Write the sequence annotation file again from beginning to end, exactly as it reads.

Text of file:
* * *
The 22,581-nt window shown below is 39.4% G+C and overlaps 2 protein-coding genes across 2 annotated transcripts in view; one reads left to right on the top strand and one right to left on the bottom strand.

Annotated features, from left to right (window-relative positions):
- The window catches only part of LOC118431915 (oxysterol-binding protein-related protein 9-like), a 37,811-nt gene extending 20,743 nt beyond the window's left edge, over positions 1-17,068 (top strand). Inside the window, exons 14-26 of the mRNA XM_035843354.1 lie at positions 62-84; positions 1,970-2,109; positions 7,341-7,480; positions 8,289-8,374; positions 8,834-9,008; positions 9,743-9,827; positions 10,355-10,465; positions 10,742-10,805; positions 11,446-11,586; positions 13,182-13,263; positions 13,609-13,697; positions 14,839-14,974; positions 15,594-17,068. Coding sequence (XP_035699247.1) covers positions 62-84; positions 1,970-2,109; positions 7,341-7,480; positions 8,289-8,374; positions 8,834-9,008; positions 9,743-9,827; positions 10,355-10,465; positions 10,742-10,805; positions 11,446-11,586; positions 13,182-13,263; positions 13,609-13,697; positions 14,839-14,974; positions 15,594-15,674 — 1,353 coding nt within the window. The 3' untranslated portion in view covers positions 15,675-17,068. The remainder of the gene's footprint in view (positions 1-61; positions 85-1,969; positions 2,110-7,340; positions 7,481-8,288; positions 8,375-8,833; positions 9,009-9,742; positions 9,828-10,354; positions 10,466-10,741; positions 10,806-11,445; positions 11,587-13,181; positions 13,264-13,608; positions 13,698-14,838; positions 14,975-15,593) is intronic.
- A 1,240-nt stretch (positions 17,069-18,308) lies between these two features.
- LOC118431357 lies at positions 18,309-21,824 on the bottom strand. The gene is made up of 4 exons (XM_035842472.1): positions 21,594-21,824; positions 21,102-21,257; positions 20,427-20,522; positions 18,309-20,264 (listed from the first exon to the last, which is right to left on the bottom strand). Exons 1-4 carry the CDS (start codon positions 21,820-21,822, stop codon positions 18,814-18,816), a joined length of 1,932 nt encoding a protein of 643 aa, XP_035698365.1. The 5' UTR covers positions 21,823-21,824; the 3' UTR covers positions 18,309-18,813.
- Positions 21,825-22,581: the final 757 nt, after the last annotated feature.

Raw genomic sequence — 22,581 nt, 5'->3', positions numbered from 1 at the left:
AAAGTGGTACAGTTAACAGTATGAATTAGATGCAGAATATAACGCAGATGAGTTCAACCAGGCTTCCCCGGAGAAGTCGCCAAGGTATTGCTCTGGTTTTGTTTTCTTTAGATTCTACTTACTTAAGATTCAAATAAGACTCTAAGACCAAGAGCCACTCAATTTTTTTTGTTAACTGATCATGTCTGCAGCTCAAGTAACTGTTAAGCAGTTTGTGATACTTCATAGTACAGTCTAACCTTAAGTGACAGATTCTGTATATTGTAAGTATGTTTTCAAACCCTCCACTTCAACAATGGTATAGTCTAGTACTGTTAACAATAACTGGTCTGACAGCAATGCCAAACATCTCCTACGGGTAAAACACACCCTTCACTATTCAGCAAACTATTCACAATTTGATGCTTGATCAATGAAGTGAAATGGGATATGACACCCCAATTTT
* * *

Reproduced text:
The 22,581-nt window shown below is 39.4% G+C and overlaps 2 protein-coding genes across 2 annotated transcripts in view; one reads left to right on the top strand and one right to left on the bottom strand.

Annotated features, from left to right (window-relative positions):
- The window catches only part of LOC118431915 (oxysterol-binding protein-related protein 9-like), a 37,811-nt gene extending 20,743 nt beyond the window's left edge, over positions 1-17,068 (top strand). Inside the window, exons 14-26 of the mRNA XM_035843354.1 lie at positions 62-84; positions 1,970-2,109; positions 7,341-7,480; positions 8,289-8,374; positions 8,834-9,008; positions 9,743-9,827; positions 10,355-10,465; positions 10,742-10,805; positions 11,446-11,586; positions 13,182-13,263; positions 13,609-13,697; positions 14,839-14,974; positions 15,594-17,068. Coding sequence (XP_035699247.1) covers positions 62-84; positions 1,970-2,109; positions 7,341-7,480; positions 8,289-8,374; positions 8,834-9,008; positions 9,743-9,827; positions 10,355-10,465; positions 10,742-10,805; positions 11,446-11,586; positions 13,182-13,263; positions 13,609-13,697; positions 14,839-14,974; positions 15,594-15,674 — 1,353 coding nt within the window. The 3' untranslated portion in view covers positions 15,675-17,068. The remainder of the gene's footprint in view (positions 1-61; positions 85-1,969; positions 2,110-7,340; positions 7,481-8,288; positions 8,375-8,833; positions 9,009-9,742; positions 9,828-10,354; positions 10,466-10,741; positions 10,806-11,445; positions 11,587-13,181; positions 13,264-13,608; positions 13,698-14,838; positions 14,975-15,593) is intronic.
- A 1,240-nt stretch (positions 17,069-18,308) lies between these two features.
- LOC118431357 lies at positions 18,309-21,824 on the bottom strand. The gene is made up of 4 exons (XM_035842472.1): positions 21,594-21,824; positions 21,102-21,257; positions 20,427-20,522; positions 18,309-20,264 (listed from the first exon to the last, which is right to left on the bottom strand). Exons 1-4 carry the CDS (start codon positions 21,820-21,822, stop codon positions 18,814-18,816), a joined length of 1,932 nt encoding a protein of 643 aa, XP_035698365.1. The 5' UTR covers positions 21,823-21,824; the 3' UTR covers positions 18,309-18,813.
- Positions 21,825-22,581: the final 757 nt, after the last annotated feature.

Raw genomic sequence — 22,581 nt, 5'->3', positions numbered from 1 at the left:
AAAGTGGTACAGTTAACAGTATGAATTAGATGCAGAATATAACGCAGATGAGTTCAACCAGGCTTCCCCGGAGAAGTCGCCAAGGTATTGCTCTGGTTTTGTTTTCTTTAGATTCTACTTACTTAAGATTCAAATAAGACTCTAAGACCAAGAGCCACTCAATTTTTTTTGTTAACTGATCATGTCTGCAGCTCAAGTAACTGTTAAGCAGTTTGTGATACTTCATAGTACAGTCTAACCTTAAGTGACAGATTCTGTATATTGTAAGTATGTTTTCAAACCCTCCACTTCAACAATGGTATAGTCTAGTACTGTTAACAATAACTGGTCTGACAGCAATGCCAAACATCTCCTACGGGTAAAACACACCCTTCACTATTCAGCAAACTATTCACAATTTGATGCTTGATCAATGAAGTGAAATGGGATATGACACCCCAATTTT